Content » Vol 40, Issue 5

Original report

Perceived disability but not pain is connected with autonomic nervous function among patients with chronic low back pain


Maarit Gockel, MD, PhD1, 2, Harri Lindholm, MD3, Leena Niemistö, MD, PhD1 and Heikki Hurri, MD, PhD1

From the 1Department of Rehabilitation, Orton Hospital, Helsinki, 2Tapiola Pension, Espoo and 3Finnish Institute of Occupational Health, Helsinki, Finland

OBJECTIVE: To assess the association of cardiovascular autonomic balance with perceived functional impairment and pain among patients with chronic low back pain.

DESIGN: A cross-sectional analysis of working patients with chronic low back pain.

Patients: Forty-six consecutive patients aged 24–45 years with chronic low back pain fulfilling the inclusion criteria. A total of 39 subjects had technically acceptable electrocardiographic recordings during periods of rest and standard provocations.

METHODS: Perceived functional disability was assessed with the Oswestry disability index and pain with a numerical rating scale. Autonomic nervous function was assessed by measuring heart rate variability with short recordings.

RESULTS: The total power of heart rate variability was lower among those with moderate perceived disability (Oswestry 20–40%) compared with those with minimal disability (Oswestry < 20%). However, heart rate variability did not differ significantly among those with numerical rating scale values 5/10 from those with values > 5/10. The power of the high-frequency component (0.15–0.4 Hz) of heart rate variability was lower among those with moderate perceived functional impairment.

CONCLUSION: A significant association existed between heart rate variability and perceived physical impairment, but not between heart rate variability and pain. Proportionally reduced high-frequency activity was found to reflect decreased parasympathetic activity or increased sympathetic activity. This resulted in sympathetic dominance among the patients with higher subjective disability. The possible clinical implications of this observation are discussed.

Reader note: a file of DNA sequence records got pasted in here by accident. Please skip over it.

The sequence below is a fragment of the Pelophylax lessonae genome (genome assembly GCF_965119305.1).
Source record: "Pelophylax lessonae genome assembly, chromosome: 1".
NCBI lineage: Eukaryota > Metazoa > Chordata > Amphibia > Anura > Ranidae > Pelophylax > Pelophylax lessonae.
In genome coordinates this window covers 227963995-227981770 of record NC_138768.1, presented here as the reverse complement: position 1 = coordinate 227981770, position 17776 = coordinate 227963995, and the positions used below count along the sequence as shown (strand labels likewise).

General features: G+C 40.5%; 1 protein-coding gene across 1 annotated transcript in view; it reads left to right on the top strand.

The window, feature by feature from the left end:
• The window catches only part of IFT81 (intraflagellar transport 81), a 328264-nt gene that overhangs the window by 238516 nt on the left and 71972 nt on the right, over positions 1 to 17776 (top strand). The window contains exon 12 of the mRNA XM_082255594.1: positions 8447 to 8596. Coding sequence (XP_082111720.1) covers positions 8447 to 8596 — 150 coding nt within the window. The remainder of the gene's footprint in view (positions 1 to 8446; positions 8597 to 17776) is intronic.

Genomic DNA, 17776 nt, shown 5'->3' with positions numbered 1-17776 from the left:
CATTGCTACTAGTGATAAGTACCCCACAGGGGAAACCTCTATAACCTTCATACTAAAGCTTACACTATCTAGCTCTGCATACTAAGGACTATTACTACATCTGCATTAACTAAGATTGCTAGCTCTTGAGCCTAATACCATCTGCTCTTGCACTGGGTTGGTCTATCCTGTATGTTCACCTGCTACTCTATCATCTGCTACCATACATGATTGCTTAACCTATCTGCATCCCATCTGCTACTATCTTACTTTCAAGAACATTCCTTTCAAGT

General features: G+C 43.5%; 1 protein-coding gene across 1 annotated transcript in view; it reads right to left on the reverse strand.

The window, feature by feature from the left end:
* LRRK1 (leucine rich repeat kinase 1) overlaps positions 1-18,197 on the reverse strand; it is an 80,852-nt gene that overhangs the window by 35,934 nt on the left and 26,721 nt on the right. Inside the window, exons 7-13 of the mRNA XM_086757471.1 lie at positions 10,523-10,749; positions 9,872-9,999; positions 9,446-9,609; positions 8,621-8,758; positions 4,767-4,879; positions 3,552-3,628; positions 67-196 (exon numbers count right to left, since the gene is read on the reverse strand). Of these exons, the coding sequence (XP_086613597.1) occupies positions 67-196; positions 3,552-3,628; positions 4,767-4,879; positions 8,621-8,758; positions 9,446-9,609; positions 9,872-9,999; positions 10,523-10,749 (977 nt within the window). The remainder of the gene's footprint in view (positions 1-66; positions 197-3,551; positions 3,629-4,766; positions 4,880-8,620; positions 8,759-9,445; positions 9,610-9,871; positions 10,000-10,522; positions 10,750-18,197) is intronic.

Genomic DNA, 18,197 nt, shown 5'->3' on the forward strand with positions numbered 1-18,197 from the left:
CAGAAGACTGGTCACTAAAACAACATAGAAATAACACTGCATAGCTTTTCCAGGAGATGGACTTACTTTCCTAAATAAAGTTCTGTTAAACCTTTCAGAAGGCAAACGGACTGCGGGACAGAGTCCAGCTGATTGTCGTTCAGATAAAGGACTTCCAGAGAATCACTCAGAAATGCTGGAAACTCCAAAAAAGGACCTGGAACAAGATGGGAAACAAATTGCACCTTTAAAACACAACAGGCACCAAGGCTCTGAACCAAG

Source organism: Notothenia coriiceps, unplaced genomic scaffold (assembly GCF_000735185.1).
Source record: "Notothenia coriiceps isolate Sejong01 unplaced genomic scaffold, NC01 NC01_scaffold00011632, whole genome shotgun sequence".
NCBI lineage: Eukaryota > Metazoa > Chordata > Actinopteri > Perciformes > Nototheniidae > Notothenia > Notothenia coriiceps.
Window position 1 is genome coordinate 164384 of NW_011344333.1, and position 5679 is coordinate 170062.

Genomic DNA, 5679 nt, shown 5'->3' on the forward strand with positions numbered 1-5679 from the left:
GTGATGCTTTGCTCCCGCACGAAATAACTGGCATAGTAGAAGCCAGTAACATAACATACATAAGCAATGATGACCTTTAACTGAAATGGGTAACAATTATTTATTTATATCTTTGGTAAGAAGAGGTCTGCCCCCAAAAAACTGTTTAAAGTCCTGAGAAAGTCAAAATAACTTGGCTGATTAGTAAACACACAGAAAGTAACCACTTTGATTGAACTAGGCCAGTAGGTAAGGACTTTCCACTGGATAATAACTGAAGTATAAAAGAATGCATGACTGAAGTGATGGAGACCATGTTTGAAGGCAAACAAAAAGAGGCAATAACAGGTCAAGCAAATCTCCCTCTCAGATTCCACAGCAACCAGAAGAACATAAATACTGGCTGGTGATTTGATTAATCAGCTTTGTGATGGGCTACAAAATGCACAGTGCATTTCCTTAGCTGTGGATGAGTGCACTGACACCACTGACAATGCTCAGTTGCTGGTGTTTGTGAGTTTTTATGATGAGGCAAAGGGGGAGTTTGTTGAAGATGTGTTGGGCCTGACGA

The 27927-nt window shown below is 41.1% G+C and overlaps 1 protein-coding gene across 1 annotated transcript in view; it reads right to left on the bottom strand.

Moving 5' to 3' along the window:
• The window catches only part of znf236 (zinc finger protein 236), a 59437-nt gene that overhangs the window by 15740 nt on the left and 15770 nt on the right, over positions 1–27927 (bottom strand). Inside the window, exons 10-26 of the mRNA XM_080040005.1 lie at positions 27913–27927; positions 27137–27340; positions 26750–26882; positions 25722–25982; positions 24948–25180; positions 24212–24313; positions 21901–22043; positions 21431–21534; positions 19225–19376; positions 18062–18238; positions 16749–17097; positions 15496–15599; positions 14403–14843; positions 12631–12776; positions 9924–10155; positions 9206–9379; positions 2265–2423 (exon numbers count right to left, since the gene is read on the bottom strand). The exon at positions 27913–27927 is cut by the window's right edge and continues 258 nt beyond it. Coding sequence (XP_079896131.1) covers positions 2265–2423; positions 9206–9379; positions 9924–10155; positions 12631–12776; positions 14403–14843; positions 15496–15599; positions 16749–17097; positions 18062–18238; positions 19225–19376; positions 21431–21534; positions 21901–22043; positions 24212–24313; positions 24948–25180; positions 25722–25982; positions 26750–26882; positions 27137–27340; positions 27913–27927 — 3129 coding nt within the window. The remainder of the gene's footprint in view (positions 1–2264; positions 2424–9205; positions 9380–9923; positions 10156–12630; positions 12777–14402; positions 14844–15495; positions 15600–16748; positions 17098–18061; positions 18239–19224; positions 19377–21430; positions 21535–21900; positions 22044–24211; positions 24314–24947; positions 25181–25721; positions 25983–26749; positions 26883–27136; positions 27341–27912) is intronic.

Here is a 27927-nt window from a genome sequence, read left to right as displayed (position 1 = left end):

Key words: disability evaluation, autonomic nervous system, low back pain, cross-sectional analysis.

J Rehabil Med 2008; 40: 355–358

Correspondence address: Maarit Gockel, Tapiola Pension, PL 9, 02010 Tapiola, Finland. E-mail:


According to Chandola et al. (1), there is a strong association between chronic stress and physiological health risks. It has been suggested that autonomic cardiovascular indices could be used in stress-related risk assessment in occupational health (2). The focus of autonomic function and health has been cardiovascular diseases; musculoskeletal syndromes have been paid much less attention. However, there are many epidemiological and other studies suggesting that there is a connection between musculoskeletal disorders and psychological risk factors such as stress, as shown by Brage et al. (4), Sudhaus et al. (5) and Waters et al. (3). It is also worth noting that interactions exist between pain sensitivity and cardiovascular control mechanisms (6).

There is also indirect evidence of the relevance of stress and musculoskeletal disorders. Randomized trials on behavioural treatment for non-specific chronic low back pain revealed moderate evidence (2 trials, 39 people) in favour of progressive relaxation having a significant positive effect on pain and behavioural outcomes (short-term only). Combined respondent-cognitive therapy and progressive relaxation therapy were effective in the short term. No significant differences were detected between behavioural treatment and exercise therapy. Whether clinicians should refer patients with chronic low back pain to behavioural treatment programmes or to active conservative treatment cannot be concluded from this review (7).

Heart rate variability (HRV) is commonly used to assess the autonomic nervous system function (8). Decreased HRV in both short-term and long-term electrocardiography (ECG) recordings has been shown to predict poor health outcomes (9, 10). In the time domain analysis of HRV the standard deviation of R-R intervals (SD of RRIs) reflects all the cyclic components of HRV. The mean of the sum of the squares of differences between adjacent R-R intervals (RMSSD) is a good estimate of the short-term components of HRV. The RMSSD is predominantly the indicator of vagally controlled heart period variation (11). Power spectral density analysis tells us how variance is distributed as a function of frequency. The total power (TP) of the HRV includes 3 main components of the spectral densities. In spectral density analyses the high-frequency band of HRV (HF) is located between frequencies 0.15 and 0.4 Hz, the low-frequency band of HRV (LF) between frequencies 0.04 and 0.15 Hz, and the very-low-frequency band of HRV (VLF) below 0.04 Hz. The HF component reflects the parasympathetic modulation of the heart rate; the LF component is controlled by both the sympathetic and the parasympathetic nervous system (12). The LF/HF relationship has been used as an indicator of the balance between sympathetic and parasympathetic regulation (13). The VLF needs longer, usually one hour or more, recordings to be analysed reliably and its physiological explanation is unclear.

The aim of this study was to investigate the autonomic nervous function evaluated by HRV among patients with chronic low back pain and, in particular, whether the possible imbalance is connected to the severity of perceived pain and/or perceived disability.